The Bay Area migration has turned the Central Valley into a suddenly hot housing market
Seven-year-old Ayden Banaag plays in the unfinished backyard surrounded by homes under construction at the planned community at River Islands in Lathrop, California Thursday, Mar. 4, 2021.Stephen Lam / The Chronicle

Virgra Banaag, who goes by the name Bing, said that she was not really in the market for a new home when she checked out River Island while visiting her sister nearby. Her family of four — her husband is an electrician and her kids are 7 and 13 — had been living in Hercules and had expected to stay there. When she toured an open house in River Islands, “the house called to me.” They decided to move.

“I had never even heard of River Islands before and now everybody wants to live here,” she said. “It’s the talk of my friends right now.”

Leslie and Chad Bourdon moved to River Islands with their two kids just a few months before the pandemic hit. They had previously lived for 13 years in San Francisco and four years in Marin. Chad Bourdon is a co-owner of 25 Lusk, the fine-dining establishment in downtown San Francisco.

Leslie Bourdon said they had been looking for a year for a house that had good schools and enough living space. Having grown up on Cape Cod in Massachusetts, she was drawn to the waterfront. The family put in a pool and have a private dock where they keep paddle boards and kayaks, and a pedal boat.

 The Bay Area migration has turned the Central Valley into a suddenly hot housing market

Chad Bourdon, director of operations and partner at San Francisco restaurant 25 Lusk, plays catch with son Marc, 5, and daughter Ava, 11, in the backyard of their home at the planned community at River Islands in Lathrop. The Bourdons moved from San Francisco to Lathrop in early 2020 just before the pandemic.

Stephen Lam / The Chronicle


She said her Bay Area friends were surprised by the move. “You say ‘Lathrop,’ and people say, ‘Where is that?’ You say ‘Central Valley’ and people from the Bay Area cringe, thinking ‘yikes.’ ”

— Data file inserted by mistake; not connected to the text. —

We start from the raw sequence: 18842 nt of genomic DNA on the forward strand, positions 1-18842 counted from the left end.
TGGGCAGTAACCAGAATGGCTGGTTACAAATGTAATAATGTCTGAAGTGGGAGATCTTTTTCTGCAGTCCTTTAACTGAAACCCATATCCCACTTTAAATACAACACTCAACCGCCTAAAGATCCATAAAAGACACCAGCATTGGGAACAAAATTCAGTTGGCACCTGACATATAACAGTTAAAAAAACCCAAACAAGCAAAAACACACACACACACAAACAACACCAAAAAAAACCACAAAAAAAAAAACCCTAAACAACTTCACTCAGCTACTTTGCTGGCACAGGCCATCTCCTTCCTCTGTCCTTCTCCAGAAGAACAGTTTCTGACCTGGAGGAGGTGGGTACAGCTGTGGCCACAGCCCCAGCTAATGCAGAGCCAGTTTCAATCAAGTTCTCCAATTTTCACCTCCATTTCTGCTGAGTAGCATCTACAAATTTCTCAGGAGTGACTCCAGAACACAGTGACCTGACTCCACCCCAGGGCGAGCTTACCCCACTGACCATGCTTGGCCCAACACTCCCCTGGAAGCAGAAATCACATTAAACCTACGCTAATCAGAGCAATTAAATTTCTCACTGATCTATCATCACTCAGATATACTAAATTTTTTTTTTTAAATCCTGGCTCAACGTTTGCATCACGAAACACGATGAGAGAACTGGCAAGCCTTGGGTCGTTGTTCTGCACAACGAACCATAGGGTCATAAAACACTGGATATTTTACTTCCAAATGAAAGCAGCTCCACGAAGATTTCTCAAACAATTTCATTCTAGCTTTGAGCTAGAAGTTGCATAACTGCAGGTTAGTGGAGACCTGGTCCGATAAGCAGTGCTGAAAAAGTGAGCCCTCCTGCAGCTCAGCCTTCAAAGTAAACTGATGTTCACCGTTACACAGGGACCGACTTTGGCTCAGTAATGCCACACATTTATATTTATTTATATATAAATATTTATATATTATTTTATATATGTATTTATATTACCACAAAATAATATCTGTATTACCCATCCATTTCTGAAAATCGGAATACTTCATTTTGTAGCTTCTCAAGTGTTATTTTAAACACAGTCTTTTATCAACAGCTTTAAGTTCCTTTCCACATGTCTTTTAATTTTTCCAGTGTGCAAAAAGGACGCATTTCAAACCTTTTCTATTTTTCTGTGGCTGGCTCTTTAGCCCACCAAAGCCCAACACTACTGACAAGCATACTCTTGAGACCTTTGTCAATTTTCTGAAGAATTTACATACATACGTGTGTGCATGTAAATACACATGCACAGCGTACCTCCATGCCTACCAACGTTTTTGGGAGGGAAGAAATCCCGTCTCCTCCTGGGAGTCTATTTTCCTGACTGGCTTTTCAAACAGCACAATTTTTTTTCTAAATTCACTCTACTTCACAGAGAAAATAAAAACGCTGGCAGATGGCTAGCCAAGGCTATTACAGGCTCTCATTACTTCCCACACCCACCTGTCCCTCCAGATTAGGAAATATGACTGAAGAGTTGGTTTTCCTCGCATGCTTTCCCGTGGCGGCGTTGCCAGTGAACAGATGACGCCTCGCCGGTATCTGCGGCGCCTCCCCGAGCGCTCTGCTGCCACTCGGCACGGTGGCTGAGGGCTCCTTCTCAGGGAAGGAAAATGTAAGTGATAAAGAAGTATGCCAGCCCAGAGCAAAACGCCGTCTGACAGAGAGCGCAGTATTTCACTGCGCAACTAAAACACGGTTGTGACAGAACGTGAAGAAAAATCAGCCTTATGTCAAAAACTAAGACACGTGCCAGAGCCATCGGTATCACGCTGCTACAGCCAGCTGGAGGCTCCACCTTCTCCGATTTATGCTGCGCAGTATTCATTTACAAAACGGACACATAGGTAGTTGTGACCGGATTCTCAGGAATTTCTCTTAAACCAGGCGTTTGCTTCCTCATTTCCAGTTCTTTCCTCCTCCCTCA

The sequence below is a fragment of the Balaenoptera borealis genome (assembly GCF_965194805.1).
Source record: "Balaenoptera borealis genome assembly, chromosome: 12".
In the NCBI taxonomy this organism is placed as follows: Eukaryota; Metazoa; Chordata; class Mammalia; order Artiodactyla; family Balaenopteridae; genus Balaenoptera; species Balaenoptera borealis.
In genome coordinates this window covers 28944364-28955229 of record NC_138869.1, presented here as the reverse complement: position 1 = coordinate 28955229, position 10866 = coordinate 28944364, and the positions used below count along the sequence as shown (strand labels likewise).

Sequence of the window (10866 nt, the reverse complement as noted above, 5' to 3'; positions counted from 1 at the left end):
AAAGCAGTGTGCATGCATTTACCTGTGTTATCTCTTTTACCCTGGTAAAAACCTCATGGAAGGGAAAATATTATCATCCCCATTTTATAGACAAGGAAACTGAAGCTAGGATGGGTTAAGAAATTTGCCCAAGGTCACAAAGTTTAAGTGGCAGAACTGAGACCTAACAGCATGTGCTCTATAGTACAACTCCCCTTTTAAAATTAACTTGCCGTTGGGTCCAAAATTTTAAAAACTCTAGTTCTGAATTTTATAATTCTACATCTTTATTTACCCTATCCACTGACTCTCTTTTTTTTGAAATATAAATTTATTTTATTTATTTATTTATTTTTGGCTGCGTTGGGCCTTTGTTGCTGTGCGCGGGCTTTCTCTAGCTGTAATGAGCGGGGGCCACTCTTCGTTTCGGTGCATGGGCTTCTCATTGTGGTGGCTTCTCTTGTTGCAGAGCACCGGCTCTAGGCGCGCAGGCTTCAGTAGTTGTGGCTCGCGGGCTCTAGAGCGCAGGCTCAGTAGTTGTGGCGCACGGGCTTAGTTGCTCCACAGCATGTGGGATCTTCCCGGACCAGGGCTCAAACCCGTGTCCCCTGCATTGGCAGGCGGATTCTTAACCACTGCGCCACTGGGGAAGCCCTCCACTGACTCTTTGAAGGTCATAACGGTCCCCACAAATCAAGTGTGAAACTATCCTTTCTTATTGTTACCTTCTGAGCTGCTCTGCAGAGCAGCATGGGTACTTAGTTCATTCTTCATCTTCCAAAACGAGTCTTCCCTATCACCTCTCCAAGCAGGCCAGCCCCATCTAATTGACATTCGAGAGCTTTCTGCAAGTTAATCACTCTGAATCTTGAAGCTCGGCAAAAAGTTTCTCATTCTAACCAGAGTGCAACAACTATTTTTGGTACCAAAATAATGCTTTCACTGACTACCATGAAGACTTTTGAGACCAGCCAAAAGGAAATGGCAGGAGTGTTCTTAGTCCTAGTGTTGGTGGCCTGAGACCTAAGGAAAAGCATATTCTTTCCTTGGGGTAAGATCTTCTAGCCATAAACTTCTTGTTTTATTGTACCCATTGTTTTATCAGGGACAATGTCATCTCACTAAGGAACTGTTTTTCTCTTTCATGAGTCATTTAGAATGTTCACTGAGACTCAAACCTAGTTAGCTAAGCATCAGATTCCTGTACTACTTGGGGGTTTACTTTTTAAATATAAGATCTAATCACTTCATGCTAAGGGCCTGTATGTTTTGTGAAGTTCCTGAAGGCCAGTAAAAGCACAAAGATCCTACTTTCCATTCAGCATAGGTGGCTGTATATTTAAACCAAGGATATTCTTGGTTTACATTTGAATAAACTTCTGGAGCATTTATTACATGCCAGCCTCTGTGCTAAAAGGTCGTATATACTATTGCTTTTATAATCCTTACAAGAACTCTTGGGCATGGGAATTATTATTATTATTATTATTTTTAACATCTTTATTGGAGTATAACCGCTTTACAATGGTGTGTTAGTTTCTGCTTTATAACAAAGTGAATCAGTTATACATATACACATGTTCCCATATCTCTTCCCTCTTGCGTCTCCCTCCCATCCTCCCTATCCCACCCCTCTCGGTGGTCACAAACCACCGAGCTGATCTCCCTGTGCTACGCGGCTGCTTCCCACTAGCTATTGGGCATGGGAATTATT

Paul Jorge Dizon, a nurse who works at Kaiser Permanente, was paying $3,100 a month for his apartment in Hayward. He set out looking to buy something and quickly determined that on his budget, between $500,000 and $600,000, he could not afford anything in the Bay Area. In Tracy Hills he found a 2,500-square-foot house for $570,000. “You are away from the hustle and bustle of the Bay Area, but not too far,” he said.

Dean Wehrli, Northern California principal for John Burns Real Estate Consulting, said that River Islands is the best-selling planned community in the state. Wehrli said the influx has been driven by Silicon Valley workers who are more likely to be able to continue to work from home at least some of the time.

“In the back of their mind they are thinking that if they are called back into the office two or three days a week it’s a terrible but doable commute,” he said. “Whereas Fresno or Reno or Boise are not.”

Newark-based mover Jose Martinez said about 20% of his business is now Central Valley relocations, up from 10% a year ago. “Every time it’s always the same story,” he said. “Prices in the Bay Area are skyrocketing and people find it easier these days to live in a home with bigger dimensions.”

He is even considering making a move himself. “I definitely have my eye on Manteca.”

Chronicle staff writer Susie Neilson contributed to this report.

J.K. Dineen is a San Francisco Chronicle staff writer. Email: jdineen@sfchronicle.com Twitter: @sfjkdineen

Article source: https://www.sfchronicle.com/local/article/Work-from-home-means-the-Bay-Area-s-hot-new-16007519.php